Wagon Wheel: Anatomy Of A Hit

Credit our guests Town Mountain with the idea. After our interview for their episode, the conversation drifted over to talk about all the times that they had an audience member shout out a “Wagon Wheel” request. Their method of dealing with it is to simply tell the person wanting to hear it that they will play it provided that person gets on stage to sing it. This takes care of hearing any more requests for it most of the time. Immediately it occurred to me that this Old Crow Medicine Show hit would be an excellent topic for a show. It is a white whale of a song. Everyone has a take on it, everyone has a memory associated with it — probably multiple takes and multiple memories.

The original version of “Wagon Wheel” released in 2004 was certified gold in 2011 and platinum in 2013, with a triple platinum and #1 charting cover version turned in by Darius Rucker soon after.

The original version of “Wagon Wheel” released in 2004 was certified gold in 2011 and platinum in 2013, with a triple platinum and #1 charting cover version turned in by Darius Rucker soon after.

Writer and editor Garret Woodward, singer songwriters Dave Brewer, Reed Foehl, and music professional Zac Altheimer are among our guests on this episode, which traces the origins of the song that is in many ways bigger than the artists who made it. From music by the likes of Big Bill Broonzy and Arthur “Big Boy” Crudup that foretold it, to the almost forgotten sketch that Bob Dylan first gave it, to the ambitious original by a couple of homesick Southerners away at school in New Hampshire, and eventually its incredible run and high profile covers, you will hear the story of just how exceptional this piece of music is.

Thanks for visiting, and we encourage you to spread the word about this independent project and consider helping by subscribing, rating and commenting on the show where you get your podcasts, and by becoming a patron. You can find out more about Old Crow Medicine Show on their website here. Also, you can check out Dave Brewer’s band Possum Jenkins music on this website, and Reed Foehl on his site. This is Southern Songs and Stories: the music of the South and the artists who make it. - Joe Kendrick 

The Music And Culture Episode, Part Two

We wrap up our two part series on Southern music and culture with a focus on notable artists from the last half century, including icons like Doc Watson and more recent bands like Southern Culture On The Skids. Our guests from episode one are all here: Laura Boosinger, Daniel Coston, Ty Gilpin, Kim Ruehl, Stu Vincent and Garret Woodward, with conversations about Southern hospitality, how it can be sheik to be from the South nowadays, as well as the darker side of culture and history in the region. We also welcome writer and editor Fred Mills as well as Kruger Brothers banjo player Jens Kruger to this podcast, which features music from the likes of Pete Fountain, Doc Watson, Tom Petty, Laura Boosinger, R.L. Burnside, and many more.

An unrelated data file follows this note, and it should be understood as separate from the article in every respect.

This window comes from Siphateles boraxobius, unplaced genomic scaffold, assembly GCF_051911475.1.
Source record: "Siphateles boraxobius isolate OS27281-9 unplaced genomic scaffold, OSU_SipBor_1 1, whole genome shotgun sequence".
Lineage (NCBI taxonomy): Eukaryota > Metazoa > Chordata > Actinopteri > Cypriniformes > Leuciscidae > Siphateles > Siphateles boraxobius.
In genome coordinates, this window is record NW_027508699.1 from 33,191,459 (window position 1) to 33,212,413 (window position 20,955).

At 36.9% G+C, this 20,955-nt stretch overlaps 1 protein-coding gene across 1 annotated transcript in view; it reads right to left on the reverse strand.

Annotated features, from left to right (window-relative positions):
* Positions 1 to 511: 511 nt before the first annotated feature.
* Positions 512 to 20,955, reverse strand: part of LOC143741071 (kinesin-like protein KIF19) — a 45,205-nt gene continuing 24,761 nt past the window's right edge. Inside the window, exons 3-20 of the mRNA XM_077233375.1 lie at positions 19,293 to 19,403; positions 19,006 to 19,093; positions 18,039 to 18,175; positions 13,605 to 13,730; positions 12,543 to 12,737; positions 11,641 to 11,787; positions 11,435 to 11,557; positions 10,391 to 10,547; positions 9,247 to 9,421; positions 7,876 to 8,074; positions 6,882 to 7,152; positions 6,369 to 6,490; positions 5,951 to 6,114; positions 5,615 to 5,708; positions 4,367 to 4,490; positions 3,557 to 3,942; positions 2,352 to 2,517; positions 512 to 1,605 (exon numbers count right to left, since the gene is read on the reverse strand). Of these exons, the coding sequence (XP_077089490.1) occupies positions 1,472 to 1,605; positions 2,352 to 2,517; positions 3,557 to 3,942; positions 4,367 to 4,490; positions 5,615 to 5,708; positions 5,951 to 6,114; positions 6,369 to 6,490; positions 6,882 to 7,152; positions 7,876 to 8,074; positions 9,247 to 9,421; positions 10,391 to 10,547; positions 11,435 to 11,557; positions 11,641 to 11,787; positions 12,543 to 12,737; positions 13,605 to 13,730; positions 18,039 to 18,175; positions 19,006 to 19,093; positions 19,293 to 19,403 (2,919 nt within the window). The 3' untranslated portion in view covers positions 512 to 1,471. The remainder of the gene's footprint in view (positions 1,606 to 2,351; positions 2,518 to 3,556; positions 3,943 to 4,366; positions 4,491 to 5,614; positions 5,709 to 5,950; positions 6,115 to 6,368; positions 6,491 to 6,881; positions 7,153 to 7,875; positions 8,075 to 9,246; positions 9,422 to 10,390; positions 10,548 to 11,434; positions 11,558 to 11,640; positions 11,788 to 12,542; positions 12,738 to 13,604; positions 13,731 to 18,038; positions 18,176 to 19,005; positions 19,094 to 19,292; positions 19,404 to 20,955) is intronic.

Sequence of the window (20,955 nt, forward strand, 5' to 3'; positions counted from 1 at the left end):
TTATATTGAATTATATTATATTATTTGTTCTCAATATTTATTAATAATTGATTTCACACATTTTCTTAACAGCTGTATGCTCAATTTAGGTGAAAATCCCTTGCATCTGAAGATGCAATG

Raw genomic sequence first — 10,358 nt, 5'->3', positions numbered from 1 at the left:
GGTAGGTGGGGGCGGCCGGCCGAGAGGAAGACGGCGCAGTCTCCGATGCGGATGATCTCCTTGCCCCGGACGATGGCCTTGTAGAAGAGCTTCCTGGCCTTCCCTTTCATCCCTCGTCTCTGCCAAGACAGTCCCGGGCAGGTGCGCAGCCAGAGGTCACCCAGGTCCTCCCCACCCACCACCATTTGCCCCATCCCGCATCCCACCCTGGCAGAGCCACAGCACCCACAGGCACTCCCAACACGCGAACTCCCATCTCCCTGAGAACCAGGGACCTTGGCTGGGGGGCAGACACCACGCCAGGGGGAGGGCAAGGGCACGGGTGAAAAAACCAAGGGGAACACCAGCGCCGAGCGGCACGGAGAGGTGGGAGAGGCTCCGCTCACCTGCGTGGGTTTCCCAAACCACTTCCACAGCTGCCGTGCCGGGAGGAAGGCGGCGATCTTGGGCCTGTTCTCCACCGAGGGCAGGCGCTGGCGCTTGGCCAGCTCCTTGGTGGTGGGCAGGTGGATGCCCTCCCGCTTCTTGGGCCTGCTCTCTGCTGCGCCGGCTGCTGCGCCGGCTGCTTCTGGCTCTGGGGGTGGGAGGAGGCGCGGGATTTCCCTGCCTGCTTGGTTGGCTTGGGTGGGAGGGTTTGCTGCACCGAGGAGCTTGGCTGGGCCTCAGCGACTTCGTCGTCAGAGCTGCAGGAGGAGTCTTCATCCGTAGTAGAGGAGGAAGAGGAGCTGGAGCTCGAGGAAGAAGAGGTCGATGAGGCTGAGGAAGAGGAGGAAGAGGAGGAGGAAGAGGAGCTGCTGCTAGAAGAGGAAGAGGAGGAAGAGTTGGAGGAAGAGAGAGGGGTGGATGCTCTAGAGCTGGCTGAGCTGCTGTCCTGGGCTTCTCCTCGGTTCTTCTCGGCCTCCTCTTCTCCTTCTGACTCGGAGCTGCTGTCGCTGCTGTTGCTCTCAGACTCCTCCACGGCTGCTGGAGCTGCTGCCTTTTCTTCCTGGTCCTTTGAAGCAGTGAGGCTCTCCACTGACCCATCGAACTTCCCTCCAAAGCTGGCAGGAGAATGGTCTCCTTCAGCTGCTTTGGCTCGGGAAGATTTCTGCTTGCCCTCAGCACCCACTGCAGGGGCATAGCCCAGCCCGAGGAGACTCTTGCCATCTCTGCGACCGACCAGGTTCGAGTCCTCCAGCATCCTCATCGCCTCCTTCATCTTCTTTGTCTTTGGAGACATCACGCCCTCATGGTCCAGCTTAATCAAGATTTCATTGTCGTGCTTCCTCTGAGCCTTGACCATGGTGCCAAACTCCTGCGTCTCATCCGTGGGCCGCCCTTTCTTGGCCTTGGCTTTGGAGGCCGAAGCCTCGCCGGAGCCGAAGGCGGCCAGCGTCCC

Doc Watson, photographed in December 2010 by one of our guests on the show, Daniel Coston.

Doc Watson, photographed in December 2010 by one of our guests on the show, Daniel Coston.

Thanks to our supporters on Patreon, to Dynamite Roasting, and to Bluegrass Planet Radio for carrying our series. Please spread awareness about this independent endeavor and consider helping us by subscribing and commenting on our show, and by becoming a supporter. It's easy to do, either with a one-time donation via the blue "Tip Jar" button on our site's front page, or by chipping in monthly on our Patreon page, which offers a lot of great bonus material. Thanks for listening, and we hope you enjoy the show!

The Music and Culture Episode, part one

It's a question which is at the heart of everything we do on Southern Songs and Stories, and we always pose it to artists and bands: How does your music speak to the South, and how does the South reflect itself in your music? It can go as broadly as a 'who are we and how did we get here?' exercise in philosophy and history, on down to the more anecdotal and local 'what foods do you miss the most when you're touring far away?' variety of queries.

A map of the   Southern Section of the United States including Florida   from 1816. They didn't want to count Florida all that much it seems.

A map of the Southern Section of the United States including Florida from 1816. They didn't want to count Florida all that much it seems.

With our latest podcast, we break from the deep dives into artists and bands that we have been doing for the last several episodes to pose this question to some of our favorite music professionals: Laura Boosinger, Daniel Coston, Ty Gilpin, Kim Ruehl, Stu Vincent and Garret Woodward. Their answers are thought provoking, and reveal a good bit of the unique nature of Southern music and culture, highlighting how it evolved and continues to change and expand into the larger world. 

This is part one of a two part episode, where we focus on origins and feature more of the roots end of the Southern music spectrum. Part two will continue forward in time and touch on the grittier side of the Southland as well as how music acts as a unifying element, and look at where these intersections of culture and music have been in the more recent era as well as where they may be in the near future.

Thanks to our sponsors, Dynamite Roasting, and our supporters on Patreon. Please spread awareness about this podcast and consider helping us by subscribing and commenting on our show, and by becoming a supporter, either with a one-time donation via the blue "Tip Jar" button on our site's front page, or by chipping in monthly on our Patreon page. Thanks for listening and we hope you enjoy the show!